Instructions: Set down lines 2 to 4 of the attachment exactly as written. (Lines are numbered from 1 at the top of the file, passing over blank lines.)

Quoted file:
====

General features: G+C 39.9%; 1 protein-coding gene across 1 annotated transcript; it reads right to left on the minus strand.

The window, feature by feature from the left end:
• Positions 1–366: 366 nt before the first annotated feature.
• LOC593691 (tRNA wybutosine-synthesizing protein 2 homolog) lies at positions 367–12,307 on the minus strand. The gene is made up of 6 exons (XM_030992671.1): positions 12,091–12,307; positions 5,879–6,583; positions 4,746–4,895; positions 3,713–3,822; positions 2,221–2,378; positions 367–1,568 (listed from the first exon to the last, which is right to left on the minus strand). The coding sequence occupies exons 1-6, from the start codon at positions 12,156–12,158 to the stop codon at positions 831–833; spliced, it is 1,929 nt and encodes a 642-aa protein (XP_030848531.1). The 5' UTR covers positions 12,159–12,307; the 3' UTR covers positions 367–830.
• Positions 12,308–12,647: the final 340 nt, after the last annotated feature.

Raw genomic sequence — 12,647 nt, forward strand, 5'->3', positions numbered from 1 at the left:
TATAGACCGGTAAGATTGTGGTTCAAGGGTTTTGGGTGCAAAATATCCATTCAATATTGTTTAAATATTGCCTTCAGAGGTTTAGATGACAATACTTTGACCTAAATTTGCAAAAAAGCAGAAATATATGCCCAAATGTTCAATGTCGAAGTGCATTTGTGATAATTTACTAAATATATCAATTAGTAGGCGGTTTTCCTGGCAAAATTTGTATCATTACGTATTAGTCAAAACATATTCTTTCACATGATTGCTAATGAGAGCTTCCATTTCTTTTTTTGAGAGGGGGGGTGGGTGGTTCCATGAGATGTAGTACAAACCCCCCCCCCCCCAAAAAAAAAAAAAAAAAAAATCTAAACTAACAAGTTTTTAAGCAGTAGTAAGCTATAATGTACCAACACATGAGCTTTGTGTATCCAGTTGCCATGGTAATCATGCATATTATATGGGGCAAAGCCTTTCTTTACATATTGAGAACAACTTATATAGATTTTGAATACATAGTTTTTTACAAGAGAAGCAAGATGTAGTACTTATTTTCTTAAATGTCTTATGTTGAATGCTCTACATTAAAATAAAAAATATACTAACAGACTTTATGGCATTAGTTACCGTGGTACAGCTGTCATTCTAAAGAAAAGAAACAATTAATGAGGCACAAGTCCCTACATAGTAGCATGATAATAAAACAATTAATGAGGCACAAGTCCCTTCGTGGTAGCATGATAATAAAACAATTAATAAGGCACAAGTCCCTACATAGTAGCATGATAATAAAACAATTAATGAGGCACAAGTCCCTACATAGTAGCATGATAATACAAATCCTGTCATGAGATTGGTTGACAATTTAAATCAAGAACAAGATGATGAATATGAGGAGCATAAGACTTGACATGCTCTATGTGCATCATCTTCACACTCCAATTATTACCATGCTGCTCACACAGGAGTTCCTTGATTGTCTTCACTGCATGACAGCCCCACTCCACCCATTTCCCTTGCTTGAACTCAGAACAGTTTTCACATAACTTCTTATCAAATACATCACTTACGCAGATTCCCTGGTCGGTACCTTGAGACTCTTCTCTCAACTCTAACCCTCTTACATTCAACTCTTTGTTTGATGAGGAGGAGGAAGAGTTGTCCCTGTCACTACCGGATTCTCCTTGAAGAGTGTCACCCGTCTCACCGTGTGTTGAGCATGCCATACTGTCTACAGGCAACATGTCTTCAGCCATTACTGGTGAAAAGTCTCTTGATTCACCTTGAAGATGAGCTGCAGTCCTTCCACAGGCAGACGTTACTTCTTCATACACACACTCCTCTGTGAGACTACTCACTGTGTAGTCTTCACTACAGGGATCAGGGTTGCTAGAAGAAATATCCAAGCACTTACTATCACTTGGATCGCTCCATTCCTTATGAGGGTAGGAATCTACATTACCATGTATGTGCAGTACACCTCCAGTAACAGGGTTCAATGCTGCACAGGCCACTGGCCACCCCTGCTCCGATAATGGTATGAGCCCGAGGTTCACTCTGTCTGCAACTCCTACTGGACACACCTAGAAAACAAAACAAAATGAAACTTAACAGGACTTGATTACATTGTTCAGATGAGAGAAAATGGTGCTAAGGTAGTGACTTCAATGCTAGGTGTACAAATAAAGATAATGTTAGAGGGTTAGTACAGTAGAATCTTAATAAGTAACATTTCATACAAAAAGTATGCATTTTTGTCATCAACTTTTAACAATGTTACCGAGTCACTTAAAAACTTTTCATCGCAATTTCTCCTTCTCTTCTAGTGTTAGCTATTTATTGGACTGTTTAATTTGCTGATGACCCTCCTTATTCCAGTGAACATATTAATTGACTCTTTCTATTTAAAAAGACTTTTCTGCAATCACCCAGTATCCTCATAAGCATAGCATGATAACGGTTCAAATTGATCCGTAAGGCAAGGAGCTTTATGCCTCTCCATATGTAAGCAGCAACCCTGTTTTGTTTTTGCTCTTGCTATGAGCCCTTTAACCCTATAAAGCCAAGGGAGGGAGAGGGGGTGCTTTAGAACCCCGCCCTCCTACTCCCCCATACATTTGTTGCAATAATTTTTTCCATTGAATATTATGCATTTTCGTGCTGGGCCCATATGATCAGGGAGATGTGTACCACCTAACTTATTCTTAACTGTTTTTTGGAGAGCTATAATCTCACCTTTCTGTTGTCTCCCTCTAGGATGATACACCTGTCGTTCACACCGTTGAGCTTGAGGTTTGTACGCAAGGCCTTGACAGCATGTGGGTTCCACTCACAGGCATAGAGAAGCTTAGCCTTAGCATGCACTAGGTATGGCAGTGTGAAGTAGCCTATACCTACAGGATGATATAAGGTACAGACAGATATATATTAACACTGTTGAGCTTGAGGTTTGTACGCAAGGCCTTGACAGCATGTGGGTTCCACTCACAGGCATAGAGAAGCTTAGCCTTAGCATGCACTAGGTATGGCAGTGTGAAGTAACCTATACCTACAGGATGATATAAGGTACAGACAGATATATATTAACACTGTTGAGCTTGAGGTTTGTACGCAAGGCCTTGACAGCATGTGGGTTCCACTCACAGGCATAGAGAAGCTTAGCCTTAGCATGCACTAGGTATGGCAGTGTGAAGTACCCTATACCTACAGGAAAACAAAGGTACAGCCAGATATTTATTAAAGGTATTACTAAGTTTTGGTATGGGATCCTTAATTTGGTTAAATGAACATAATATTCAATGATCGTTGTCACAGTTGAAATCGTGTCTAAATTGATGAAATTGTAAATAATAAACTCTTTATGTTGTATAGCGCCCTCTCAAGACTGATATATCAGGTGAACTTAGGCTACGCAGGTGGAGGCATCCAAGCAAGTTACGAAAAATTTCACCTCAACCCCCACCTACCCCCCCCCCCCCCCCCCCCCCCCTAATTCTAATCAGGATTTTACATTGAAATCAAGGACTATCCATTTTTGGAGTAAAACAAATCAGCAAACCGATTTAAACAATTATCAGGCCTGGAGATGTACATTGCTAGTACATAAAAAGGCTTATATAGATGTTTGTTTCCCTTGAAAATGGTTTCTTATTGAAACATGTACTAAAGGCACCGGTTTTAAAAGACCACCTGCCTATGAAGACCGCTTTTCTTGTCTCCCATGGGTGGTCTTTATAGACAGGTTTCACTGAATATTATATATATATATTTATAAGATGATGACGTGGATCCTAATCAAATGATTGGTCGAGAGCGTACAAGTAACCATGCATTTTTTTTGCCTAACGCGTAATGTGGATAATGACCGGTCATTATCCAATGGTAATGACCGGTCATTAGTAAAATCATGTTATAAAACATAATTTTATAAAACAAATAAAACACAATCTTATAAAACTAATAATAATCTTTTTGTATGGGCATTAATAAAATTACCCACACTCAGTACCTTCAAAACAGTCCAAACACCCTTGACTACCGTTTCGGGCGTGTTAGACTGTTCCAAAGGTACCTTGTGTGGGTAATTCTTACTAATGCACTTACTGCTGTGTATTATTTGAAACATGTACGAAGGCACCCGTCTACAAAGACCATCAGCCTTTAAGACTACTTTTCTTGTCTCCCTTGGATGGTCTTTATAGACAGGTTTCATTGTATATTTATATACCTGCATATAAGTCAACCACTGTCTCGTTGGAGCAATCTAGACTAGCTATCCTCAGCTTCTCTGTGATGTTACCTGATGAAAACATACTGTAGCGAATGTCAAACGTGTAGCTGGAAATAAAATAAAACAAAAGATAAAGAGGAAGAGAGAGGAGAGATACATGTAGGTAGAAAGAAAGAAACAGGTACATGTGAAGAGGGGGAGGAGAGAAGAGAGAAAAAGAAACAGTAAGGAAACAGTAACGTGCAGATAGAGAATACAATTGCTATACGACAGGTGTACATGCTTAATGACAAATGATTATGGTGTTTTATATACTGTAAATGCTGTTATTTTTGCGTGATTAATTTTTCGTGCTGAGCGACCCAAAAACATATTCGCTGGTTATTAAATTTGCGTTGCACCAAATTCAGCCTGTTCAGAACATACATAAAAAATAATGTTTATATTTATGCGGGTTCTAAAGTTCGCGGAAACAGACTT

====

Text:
The window, feature by feature from the left end:
• Positions 1–366: 366 nt before the first annotated feature.
• LOC593691 (tRNA wybutosine-synthesizing protein 2 homolog) lies at positions 367–12,307 on the minus strand. The gene is made up of 6 exons (XM_030992671.1): positions 12,091–12,307; positions 5,879–6,583; positions 4,746–4,895; positions 3,713–3,822; positions 2,221–2,378; positions 367–1,568 (listed from the first exon to the last, which is right to left on the minus strand). The coding sequence occupies exons 1-6, from the start codon at positions 12,156–12,158 to the stop codon at positions 831–833; spliced, it is 1,929 nt and encodes a 642-aa protein (XP_030848531.1). The 5' UTR covers positions 12,159–12,307; the 3' UTR covers positions 367–830.